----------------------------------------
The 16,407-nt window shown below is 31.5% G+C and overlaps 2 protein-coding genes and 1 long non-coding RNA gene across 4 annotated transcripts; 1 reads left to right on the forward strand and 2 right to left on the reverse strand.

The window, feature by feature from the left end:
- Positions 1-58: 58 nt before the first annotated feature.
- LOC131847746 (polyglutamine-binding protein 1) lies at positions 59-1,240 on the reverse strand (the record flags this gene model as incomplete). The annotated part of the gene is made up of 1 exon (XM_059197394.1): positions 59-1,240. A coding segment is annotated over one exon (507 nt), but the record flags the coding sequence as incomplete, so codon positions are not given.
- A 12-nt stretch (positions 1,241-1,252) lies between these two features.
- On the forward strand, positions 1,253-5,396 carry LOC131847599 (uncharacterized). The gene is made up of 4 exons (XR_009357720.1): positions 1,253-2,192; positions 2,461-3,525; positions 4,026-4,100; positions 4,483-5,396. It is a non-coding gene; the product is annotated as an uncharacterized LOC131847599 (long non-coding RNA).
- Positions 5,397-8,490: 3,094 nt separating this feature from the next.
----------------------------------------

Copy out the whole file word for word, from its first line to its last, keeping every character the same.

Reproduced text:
The 16,407-nt window shown below is 31.5% G+C and overlaps 2 protein-coding genes and 1 long non-coding RNA gene across 4 annotated transcripts; 1 reads left to right on the forward strand and 2 right to left on the reverse strand.

The window, feature by feature from the left end:
- Positions 1-58: 58 nt before the first annotated feature.
- LOC131847746 (polyglutamine-binding protein 1) lies at positions 59-1,240 on the reverse strand (the record flags this gene model as incomplete). The annotated part of the gene is made up of 1 exon (XM_059197394.1): positions 59-1,240. A coding segment is annotated over one exon (507 nt), but the record flags the coding sequence as incomplete, so codon positions are not given.
- A 12-nt stretch (positions 1,241-1,252) lies between these two features.
- On the forward strand, positions 1,253-5,396 carry LOC131847599 (uncharacterized). The gene is made up of 4 exons (XR_009357720.1): positions 1,253-2,192; positions 2,461-3,525; positions 4,026-4,100; positions 4,483-5,396. It is a non-coding gene; the product is annotated as an uncharacterized LOC131847599 (long non-coding RNA).
- Positions 5,397-8,490: 3,094 nt separating this feature from the next.